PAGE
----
As someone who works with journalists, it’s important to keep across what they are writing about – even if I don’t agree with their views. That’s my main excuse for reading the Daily Mail, which rarely fails to amaze with its combination of fear and fury on behalf of Middle England (if there is such a thing). Fact is though, it’s a good read too and many journalists I know admire the way it chimes with its readers’ views even if they don’t like what it stands for.
None of that really accounts for one of the oddest few lines I’ve read in a newspaper column for a long time however, on a chance reading earlier this week.
Step forward Stephen Glover. In a piece headlined: ‘If only our politicians were on the side of the ordinary people – and not the green fanatics and council jobsworths’ (note the juxtaposition of ‘man in the street’ with two stereotypes hated by The Mail), Glover lets rip at Oxford City Council for issuing him with a food waste bin a year ago.
Yes, that’s right. Not closing his local Sure Start or his library. Or reneging on a promise to build a new school. Or slashing local transport. It’s the poor old ‘slop bucket’ that has become ‘a bridge too far’.
I’ve never been a columnist, but I’ve always thought it must be difficult to find something to be angry about every other day, in a way that most people would find difficult to achieve every six months. If Glover can get angry about a food waste bin, however, I doubt he has such problems. Loosening his tie with a flurry of frustration, he writes:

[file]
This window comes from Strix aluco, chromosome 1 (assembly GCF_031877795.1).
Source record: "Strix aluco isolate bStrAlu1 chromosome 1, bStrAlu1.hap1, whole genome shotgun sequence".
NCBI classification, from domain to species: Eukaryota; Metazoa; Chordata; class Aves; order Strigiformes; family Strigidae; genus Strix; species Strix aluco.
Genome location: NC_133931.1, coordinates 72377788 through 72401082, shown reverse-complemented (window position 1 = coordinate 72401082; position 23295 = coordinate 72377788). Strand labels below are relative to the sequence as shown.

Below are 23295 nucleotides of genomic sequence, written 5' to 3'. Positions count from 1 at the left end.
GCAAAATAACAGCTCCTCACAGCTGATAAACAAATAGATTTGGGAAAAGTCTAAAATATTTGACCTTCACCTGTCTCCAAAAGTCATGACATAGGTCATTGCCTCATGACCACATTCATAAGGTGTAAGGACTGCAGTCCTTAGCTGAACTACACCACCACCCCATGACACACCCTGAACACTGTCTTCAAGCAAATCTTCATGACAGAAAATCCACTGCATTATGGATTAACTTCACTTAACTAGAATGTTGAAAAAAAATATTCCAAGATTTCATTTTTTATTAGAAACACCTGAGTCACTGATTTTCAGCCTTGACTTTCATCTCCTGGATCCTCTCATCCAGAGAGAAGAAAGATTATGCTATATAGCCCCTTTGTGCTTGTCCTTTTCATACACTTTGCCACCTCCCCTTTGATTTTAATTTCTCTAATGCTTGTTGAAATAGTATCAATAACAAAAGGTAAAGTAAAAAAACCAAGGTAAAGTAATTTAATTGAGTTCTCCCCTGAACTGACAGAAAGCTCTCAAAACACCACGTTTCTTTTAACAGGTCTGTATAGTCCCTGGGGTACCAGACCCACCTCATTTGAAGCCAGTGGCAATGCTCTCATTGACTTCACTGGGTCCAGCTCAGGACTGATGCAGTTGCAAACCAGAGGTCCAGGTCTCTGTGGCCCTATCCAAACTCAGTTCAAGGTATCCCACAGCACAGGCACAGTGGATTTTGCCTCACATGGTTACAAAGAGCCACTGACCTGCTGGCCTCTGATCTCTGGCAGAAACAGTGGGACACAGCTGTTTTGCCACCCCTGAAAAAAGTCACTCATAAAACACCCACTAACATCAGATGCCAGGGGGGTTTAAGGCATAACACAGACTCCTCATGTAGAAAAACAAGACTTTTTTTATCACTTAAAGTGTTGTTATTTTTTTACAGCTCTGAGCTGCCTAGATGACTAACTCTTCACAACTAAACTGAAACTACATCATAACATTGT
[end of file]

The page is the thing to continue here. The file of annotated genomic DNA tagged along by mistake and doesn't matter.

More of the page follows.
“Sometimes I find myself devoting a fair bit of intellectual energy to wondering whether, say, a tattered piece of cellophane is recyclable or not.
“I try to ignore the newspaper reports that there are vast warehouses full of unsorted rubbish, and ships laden with the stuff on the high seas to China, where it all ends up in a landfill site as big as the Gobi Desert.
“I attempt to discount stories that recycled paper is sometimes rejected by paper mills because it contains shards of glass or other unsuitable materials.
“We are all in this together, I repeat to myself, as I dutifully drop the right thing into the right bin.”